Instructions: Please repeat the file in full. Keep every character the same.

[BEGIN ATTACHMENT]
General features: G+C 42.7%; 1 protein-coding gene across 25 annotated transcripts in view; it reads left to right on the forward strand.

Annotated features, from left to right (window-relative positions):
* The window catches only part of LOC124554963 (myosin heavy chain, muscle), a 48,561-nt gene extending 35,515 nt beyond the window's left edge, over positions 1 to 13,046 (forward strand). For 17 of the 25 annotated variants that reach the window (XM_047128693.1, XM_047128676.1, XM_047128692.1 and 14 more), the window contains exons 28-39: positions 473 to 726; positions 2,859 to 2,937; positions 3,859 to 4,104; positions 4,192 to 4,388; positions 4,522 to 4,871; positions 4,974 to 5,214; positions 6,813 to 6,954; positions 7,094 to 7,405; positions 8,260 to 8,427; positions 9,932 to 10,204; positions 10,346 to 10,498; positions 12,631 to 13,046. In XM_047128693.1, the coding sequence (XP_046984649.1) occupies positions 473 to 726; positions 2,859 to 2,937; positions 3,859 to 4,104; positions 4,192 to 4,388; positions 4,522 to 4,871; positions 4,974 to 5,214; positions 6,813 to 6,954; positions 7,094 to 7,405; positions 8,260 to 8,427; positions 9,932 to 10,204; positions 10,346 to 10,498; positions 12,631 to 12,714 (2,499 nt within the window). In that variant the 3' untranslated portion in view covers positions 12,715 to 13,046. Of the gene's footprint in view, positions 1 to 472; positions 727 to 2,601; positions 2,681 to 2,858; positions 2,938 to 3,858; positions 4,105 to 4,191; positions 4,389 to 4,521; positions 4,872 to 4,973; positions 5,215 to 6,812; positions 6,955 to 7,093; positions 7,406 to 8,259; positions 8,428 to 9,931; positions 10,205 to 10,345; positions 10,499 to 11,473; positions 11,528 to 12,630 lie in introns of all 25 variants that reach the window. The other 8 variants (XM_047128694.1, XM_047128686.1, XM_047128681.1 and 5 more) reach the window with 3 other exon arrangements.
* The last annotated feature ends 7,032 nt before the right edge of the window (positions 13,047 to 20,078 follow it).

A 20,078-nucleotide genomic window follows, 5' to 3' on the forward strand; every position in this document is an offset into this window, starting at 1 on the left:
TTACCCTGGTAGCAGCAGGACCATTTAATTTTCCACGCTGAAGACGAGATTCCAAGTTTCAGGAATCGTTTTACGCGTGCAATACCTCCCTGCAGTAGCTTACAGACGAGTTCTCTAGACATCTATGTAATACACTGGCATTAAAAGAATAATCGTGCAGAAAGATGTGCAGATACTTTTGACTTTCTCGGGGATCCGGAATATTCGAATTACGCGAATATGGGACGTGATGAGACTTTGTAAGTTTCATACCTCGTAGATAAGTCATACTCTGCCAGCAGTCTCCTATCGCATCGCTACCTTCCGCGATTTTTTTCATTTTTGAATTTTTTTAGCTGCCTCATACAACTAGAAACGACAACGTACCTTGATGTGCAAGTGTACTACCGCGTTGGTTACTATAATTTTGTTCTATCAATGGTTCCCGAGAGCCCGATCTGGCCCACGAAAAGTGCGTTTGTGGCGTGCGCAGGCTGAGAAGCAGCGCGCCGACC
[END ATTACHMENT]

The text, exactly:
General features: G+C 42.7%; 1 protein-coding gene across 25 annotated transcripts in view; it reads left to right on the forward strand.

Annotated features, from left to right (window-relative positions):
* The window catches only part of LOC124554963 (myosin heavy chain, muscle), a 48,561-nt gene extending 35,515 nt beyond the window's left edge, over positions 1 to 13,046 (forward strand). For 17 of the 25 annotated variants that reach the window (XM_047128693.1, XM_047128676.1, XM_047128692.1 and 14 more), the window contains exons 28-39: positions 473 to 726; positions 2,859 to 2,937; positions 3,859 to 4,104; positions 4,192 to 4,388; positions 4,522 to 4,871; positions 4,974 to 5,214; positions 6,813 to 6,954; positions 7,094 to 7,405; positions 8,260 to 8,427; positions 9,932 to 10,204; positions 10,346 to 10,498; positions 12,631 to 13,046. In XM_047128693.1, the coding sequence (XP_046984649.1) occupies positions 473 to 726; positions 2,859 to 2,937; positions 3,859 to 4,104; positions 4,192 to 4,388; positions 4,522 to 4,871; positions 4,974 to 5,214; positions 6,813 to 6,954; positions 7,094 to 7,405; positions 8,260 to 8,427; positions 9,932 to 10,204; positions 10,346 to 10,498; positions 12,631 to 12,714 (2,499 nt within the window). In that variant the 3' untranslated portion in view covers positions 12,715 to 13,046. Of the gene's footprint in view, positions 1 to 472; positions 727 to 2,601; positions 2,681 to 2,858; positions 2,938 to 3,858; positions 4,105 to 4,191; positions 4,389 to 4,521; positions 4,872 to 4,973; positions 5,215 to 6,812; positions 6,955 to 7,093; positions 7,406 to 8,259; positions 8,428 to 9,931; positions 10,205 to 10,345; positions 10,499 to 11,473; positions 11,528 to 12,630 lie in introns of all 25 variants that reach the window. The other 8 variants (XM_047128694.1, XM_047128686.1, XM_047128681.1 and 5 more) reach the window with 3 other exon arrangements.
* The last annotated feature ends 7,032 nt before the right edge of the window (positions 13,047 to 20,078 follow it).

A 20,078-nucleotide genomic window follows, 5' to 3' on the forward strand; every position in this document is an offset into this window, starting at 1 on the left:
TTACCCTGGTAGCAGCAGGACCATTTAATTTTCCACGCTGAAGACGAGATTCCAAGTTTCAGGAATCGTTTTACGCGTGCAATACCTCCCTGCAGTAGCTTACAGACGAGTTCTCTAGACATCTATGTAATACACTGGCATTAAAAGAATAATCGTGCAGAAAGATGTGCAGATACTTTTGACTTTCTCGGGGATCCGGAATATTCGAATTACGCGAATATGGGACGTGATGAGACTTTGTAAGTTTCATACCTCGTAGATAAGTCATACTCTGCCAGCAGTCTCCTATCGCATCGCTACCTTCCGCGATTTTTTTCATTTTTGAATTTTTTTAGCTGCCTCATACAACTAGAAACGACAACGTACCTTGATGTGCAAGTGTACTACCGCGTTGGTTACTATAATTTTGTTCTATCAATGGTTCCCGAGAGCCCGATCTGGCCCACGAAAAGTGCGTTTGTGGCGTGCGCAGGCTGAGAAGCAGCGCGCCGACC